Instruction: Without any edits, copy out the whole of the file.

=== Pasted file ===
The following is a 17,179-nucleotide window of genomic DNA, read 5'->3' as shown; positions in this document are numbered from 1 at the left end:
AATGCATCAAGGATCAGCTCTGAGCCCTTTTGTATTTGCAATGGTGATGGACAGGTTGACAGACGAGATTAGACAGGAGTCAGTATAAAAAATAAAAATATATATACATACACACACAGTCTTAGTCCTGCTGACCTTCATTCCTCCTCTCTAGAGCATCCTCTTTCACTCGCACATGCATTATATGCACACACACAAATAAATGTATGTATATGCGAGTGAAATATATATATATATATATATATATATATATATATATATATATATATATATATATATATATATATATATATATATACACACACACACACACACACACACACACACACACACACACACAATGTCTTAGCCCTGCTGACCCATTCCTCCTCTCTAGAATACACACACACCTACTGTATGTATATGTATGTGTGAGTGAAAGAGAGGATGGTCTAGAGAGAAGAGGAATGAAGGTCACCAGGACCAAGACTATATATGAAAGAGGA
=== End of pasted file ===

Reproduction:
The following is a 17,179-nucleotide window of genomic DNA, read 5'->3' as shown; positions in this document are numbered from 1 at the left end:
AATGCATCAAGGATCAGCTCTGAGCCCTTTTGTATTTGCAATGGTGATGGACAGGTTGACAGACGAGATTAGACAGGAGTCAGTATAAAAAATAAAAATATATATACATACACACACAGTCTTAGTCCTGCTGACCTTCATTCCTCCTCTCTAGAGCATCCTCTTTCACTCGCACATGCATTATATGCACACACACAAATAAATGTATGTATATGCGAGTGAAATATATATATATATATATATATATATATATATATATATATATATATATATATATATATATATATATATATATATACACACACACACACACACACACACACACACACACACACACACAATGTCTTAGCCCTGCTGACCCATTCCTCCTCTCTAGAATACACACACACCTACTGTATGTATATGTATGTGTGAGTGAAAGAGAGGATGGTCTAGAGAGAAGAGGAATGAAGGTCACCAGGACCAAGACTATATATGAAAGAGGA